These principles and others (9) also apply to the pre-hospital setting and should be extended to any other setting where interaction between one or more patients and one or more health professionals. They seek to elucidate the values at stake in a given situation, ranging from life itself, bodily integrity, freedom or the loss of a function to the need to protect the patient’s life and health.

Now, taking into account these guiding principles of Bioethics, during the COVID, there were many cases in which they should have intervened in pre-hospital decisions, especially in the dilemmas generated by the pandemic. We will discuss some of these in the following paragraphs.

Pre-hospital triage.

With its origins in the Napoleonic wars (10), triage was a protocol established to determine patients who had a chance of survival and could be transferred as a priority. Thus, through rapid movement analysis, understanding of commands, and assessing vital signs, patients are assigned specific colours and moved according to their assigned colour.

Selecting patients is a challenging and emotionally stressful decision (11) because even if you want to save everyone, you have limited resources and therefore have to give preference to others. However, if the triage protocol were not followed, no one would be saved. In these situations, another bioethical principle is the principle of the greater good (12, 13). This consists of appealing to a good that is considered greater, not only quantitatively but also qualitatively, and having to leave others aside. The greater good pursued in performing a triage is to save as many people as possible, knowing that it is impossible to save them all. The unethical thing to do would be to do nothing and be paralyzed just because the total good is impossible to achieve.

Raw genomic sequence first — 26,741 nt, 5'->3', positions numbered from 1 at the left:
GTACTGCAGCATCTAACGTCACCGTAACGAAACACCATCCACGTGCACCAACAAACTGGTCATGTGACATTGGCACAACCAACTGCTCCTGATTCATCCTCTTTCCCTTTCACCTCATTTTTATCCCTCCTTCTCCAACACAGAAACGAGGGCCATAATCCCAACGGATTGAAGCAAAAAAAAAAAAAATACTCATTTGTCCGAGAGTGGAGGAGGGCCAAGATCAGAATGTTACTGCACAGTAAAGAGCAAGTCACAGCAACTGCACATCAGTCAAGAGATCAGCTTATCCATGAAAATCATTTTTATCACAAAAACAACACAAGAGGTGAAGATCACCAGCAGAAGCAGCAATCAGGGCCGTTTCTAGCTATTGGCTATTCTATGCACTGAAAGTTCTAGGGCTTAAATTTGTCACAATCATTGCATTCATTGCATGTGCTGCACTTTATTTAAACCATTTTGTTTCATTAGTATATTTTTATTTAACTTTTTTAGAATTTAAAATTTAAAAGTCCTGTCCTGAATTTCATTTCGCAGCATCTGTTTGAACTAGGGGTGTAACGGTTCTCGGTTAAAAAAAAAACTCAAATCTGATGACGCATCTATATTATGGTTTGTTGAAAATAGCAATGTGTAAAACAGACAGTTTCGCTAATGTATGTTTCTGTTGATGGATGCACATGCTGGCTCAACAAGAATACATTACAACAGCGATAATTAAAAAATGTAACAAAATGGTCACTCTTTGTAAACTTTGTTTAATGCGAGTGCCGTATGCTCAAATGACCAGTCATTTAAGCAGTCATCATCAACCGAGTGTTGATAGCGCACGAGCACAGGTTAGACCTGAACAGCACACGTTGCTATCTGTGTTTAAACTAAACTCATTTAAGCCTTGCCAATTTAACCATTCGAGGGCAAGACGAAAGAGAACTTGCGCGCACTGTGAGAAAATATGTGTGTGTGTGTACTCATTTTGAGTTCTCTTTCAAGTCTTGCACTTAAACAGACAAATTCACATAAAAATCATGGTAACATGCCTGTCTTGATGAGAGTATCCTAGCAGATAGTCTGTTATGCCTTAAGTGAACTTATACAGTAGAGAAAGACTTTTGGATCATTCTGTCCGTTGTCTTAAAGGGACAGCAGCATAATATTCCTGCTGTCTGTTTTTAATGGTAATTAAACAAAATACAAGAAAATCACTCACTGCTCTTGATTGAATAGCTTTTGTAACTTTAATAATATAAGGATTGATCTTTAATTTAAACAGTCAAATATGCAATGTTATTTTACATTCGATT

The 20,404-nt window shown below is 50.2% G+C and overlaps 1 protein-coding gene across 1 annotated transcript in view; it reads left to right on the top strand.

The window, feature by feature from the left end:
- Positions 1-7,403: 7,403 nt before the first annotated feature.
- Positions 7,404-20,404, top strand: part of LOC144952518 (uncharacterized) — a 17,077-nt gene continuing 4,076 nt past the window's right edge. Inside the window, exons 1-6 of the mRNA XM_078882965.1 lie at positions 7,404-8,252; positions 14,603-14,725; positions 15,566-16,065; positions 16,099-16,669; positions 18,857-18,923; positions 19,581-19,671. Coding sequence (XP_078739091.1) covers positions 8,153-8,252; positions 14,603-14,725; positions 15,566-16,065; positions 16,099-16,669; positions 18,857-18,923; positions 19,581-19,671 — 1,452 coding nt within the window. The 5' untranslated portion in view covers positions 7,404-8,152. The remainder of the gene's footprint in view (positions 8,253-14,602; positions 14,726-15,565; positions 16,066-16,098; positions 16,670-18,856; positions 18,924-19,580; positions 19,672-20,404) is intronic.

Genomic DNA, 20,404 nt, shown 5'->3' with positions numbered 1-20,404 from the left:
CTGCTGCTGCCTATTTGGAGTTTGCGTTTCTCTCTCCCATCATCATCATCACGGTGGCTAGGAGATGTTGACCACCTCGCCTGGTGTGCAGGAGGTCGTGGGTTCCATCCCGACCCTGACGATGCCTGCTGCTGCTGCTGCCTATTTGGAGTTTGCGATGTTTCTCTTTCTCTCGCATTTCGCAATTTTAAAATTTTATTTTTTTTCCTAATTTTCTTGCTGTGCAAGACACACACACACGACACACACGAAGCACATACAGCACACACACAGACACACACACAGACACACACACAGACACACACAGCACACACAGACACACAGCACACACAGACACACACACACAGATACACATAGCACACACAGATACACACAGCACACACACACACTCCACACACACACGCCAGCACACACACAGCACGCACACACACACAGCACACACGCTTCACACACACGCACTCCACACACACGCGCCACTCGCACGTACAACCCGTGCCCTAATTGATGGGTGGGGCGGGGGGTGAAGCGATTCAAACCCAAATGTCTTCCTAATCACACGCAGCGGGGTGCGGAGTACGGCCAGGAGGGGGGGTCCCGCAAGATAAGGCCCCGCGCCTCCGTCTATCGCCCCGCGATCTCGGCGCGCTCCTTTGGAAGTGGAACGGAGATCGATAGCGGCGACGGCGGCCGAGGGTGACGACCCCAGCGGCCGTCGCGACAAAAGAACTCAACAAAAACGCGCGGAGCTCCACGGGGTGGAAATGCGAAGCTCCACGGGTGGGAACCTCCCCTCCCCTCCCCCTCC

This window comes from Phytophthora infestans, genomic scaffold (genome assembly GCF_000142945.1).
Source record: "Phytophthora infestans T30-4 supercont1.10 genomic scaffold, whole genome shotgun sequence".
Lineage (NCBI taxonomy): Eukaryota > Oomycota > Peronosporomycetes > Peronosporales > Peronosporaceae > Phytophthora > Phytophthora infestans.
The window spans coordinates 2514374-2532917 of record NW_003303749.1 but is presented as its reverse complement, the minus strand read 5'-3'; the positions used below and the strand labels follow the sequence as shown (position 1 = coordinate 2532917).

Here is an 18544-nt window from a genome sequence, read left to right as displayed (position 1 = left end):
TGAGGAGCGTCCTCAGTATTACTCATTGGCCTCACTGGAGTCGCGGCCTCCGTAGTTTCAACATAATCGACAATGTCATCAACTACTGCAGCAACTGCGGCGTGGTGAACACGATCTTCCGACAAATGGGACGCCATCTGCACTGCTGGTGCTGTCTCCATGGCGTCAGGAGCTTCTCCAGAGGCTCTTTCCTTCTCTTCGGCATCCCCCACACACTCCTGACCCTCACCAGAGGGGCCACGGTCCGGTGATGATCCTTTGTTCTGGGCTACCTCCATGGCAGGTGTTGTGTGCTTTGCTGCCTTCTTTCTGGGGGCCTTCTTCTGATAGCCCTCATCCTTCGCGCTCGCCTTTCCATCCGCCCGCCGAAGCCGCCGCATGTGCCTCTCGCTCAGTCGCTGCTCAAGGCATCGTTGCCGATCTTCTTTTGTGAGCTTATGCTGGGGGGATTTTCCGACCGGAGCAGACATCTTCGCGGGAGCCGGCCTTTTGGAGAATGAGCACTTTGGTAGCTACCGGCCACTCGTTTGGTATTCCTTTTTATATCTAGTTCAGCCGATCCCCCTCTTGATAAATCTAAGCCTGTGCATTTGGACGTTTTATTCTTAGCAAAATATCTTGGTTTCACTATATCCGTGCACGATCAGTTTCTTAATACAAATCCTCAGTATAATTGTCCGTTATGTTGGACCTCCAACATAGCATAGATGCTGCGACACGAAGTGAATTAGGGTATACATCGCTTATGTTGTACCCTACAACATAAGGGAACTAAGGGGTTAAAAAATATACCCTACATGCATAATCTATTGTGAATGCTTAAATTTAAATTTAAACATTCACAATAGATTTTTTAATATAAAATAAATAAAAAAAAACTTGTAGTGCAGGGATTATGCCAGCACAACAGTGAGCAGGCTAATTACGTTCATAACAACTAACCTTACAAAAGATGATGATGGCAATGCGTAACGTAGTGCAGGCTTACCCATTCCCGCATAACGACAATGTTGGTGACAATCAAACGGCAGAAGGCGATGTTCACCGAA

The many cases of people infected in the pandemic collapsed calls to the emergency response systems, and the rescue services had to start devising modifications to the protocols for handling calls to determine whether or not they were suspected COVID patients. If they were, they had to try to predict their condition to assess whether or not it was worthwhile to send an ambulance to the scene and make a transfer, knowing that it would most likely take hours to be admitted to a hospital, leaving other people with other types of emergencies unattended as a consequence.

From this point of view, there was a duty to look out for the patient’s wellbeing by the principle of beneficence. However, the situation that was being experienced was one of collective crisis, that is, the common good had to be preserved above the individual good, and therefore this principle guided to devise strategies such as assigning a limited number of ambulances to attend COVID cases without interrupting the care services of other emergencies. Once again, the principle of the greater good is present here.

Conscientious objection, omission of assistance and abandonment of patients

It is necessary to reaffirm that the safety of paramedics is the fundamental pillar on which all their activity rests. Therefore, given the untimely outbreak of the pandemic and the lack of knowledge regarding the modes of transmission of the virus, it was bioethically justifiable not to attend emergencies if they did not have the necessary personal protective equipment in order to protect their own lives and the lives of other colleagues, which is also a priority.

In no way does this mean that the conscientious objection of health personnel is valid, something that, due to the same search for the good of health, is not ethically valid, but rather that, in many cases lacking adequate protection, the personnel were not obliged to attend, but rather to channel help to other institutions that did have protective equipment and units available to attend to COVID patients. The omission of assistance and the abandonment of patients are contrary to the principle of beneficence and the very practice of intra- and extra-hospital medicine and being considered crimes in many legislations (14).

Informed consent and pre-hospital palliative care

Defined as “the process of transmitting information from the physician to the patient regarding diagnosis, prognosis and treatment in order for the patient to accept or reject it” (15). This process ensures the use of patient autonomy. In pre-hospital care, it is sometimes difficult to guarantee this due to the urgency to stabilize the patient while respecting the priorities of life, function and aesthetics; however, whenever possible and whenever the patient is alert, the patient should be informed about the procedures to be performed and, above all, when transferring the patient, his or her authorization should be requested, as long as it is not an imminent emergency in which every second counts for the patient’s life.